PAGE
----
Sunday, December 30, 2018

Fog, cigarette boats, and an accidental emergency

When we walked the dogs in the morning a light fog had rolled in, less dense than the fog we experienced yesterday. We were pretty quick to get out again, hoping to beat the traffic. That didn't last long. The fog lifted pretty quickly and the boats came out in fleets.

Some of the day we had completely to ourselves. The crossing through Sarasota Bay, above Sarasota, was almost devoid of boaters. But all the canals were nearly clogged. There was so many wakes at times our autopilot struggled to maintain course. We bobbed a fair bit. 

Right around Siesta Key, Russ had just gone into the boat for something (water, food, I don't recall) and I was alone on the bridge. Suddenly, a shrieking squeal filled the radio. I looked at all my gauges, thinking it was some kind of alarm telling me our engine was on fire -- it was that intense. It lasted a few seconds, causing our dogs much distress (Lizzie is not a fan of beeps, we've learned). Russ came up asking what that was, as if I did something to make that noise. He even restarted out VHF system thinking it got pooched somehow. Over the next half hour or so the Coast Guard hailed everyone on channel 16 asking for information about a boat in distress. A number of captains responded, saying they may have accidentally triggered their distress signals, but the CG were looking for a specific vessel. Apparently, they knew who they were looking for (the boat was called the Beagle, and they recited registration numbers to get that boats attention), just not where. It was also apparent that most boaters (like us) were shocked by the alarm and thought that they had done something to trigger it. In the end the Coast Guard gave an all clear, saying it had been an accident (I'm thinking curious kid pressing the big red button).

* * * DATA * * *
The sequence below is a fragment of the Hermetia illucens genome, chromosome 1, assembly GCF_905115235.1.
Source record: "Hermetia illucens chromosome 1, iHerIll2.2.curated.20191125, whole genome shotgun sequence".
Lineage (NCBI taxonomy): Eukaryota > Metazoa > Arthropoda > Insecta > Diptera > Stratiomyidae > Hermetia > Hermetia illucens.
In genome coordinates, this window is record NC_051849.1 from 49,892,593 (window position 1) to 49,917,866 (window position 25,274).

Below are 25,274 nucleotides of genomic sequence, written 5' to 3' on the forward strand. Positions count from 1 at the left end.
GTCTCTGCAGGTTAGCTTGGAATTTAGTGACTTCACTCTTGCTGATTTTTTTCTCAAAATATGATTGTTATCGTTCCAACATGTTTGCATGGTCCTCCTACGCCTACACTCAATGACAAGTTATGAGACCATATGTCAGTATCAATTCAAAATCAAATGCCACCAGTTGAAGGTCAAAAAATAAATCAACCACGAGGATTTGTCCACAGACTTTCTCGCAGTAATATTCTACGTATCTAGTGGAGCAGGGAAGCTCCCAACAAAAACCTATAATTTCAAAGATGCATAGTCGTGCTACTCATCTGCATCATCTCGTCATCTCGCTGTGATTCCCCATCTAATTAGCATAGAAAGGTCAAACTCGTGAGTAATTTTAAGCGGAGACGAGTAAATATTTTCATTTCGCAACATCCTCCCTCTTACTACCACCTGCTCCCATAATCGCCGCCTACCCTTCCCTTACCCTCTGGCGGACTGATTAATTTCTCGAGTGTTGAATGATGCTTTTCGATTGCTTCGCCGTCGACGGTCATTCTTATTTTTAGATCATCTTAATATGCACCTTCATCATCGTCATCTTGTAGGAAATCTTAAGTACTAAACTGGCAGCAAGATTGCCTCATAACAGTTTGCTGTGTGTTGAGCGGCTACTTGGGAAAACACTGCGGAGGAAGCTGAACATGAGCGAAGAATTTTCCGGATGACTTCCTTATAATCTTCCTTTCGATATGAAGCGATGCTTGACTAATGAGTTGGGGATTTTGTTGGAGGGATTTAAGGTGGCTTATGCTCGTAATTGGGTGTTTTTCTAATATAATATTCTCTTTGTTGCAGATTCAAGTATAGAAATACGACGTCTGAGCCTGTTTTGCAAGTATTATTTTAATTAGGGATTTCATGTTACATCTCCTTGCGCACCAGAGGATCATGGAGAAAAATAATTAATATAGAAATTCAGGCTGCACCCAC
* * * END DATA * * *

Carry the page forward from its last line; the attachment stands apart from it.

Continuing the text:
Everybody is boating
Our only other bit of excitement (in a "shaking our fist" kind of way) was the flotilla of cigarette boats that buzzed by. About twelve of them. Noisy, fast, and making four foot wakes. Once they passed us and vanished on the horizon, a captain on the radio asked if anyone knew where they were going. I don't think he wanted to go anywhere near where they were. It's a shame I didn't get a picture of them. I was too busy keeping my balance to get the camera.

Otherwise, it couldn't have been a better day. Calm winds, smooth waters (baring jet-boats), warm sun. 

Oh, and docking in Palmetto was almost trivial compared to some of the places we'd been. And I used to think it was tricky!


We spent a great couple of days in Ft. Myers. Here are some highlights.

Gorgeous sunrise

Cheesy pirate ship

Real pirate ship 

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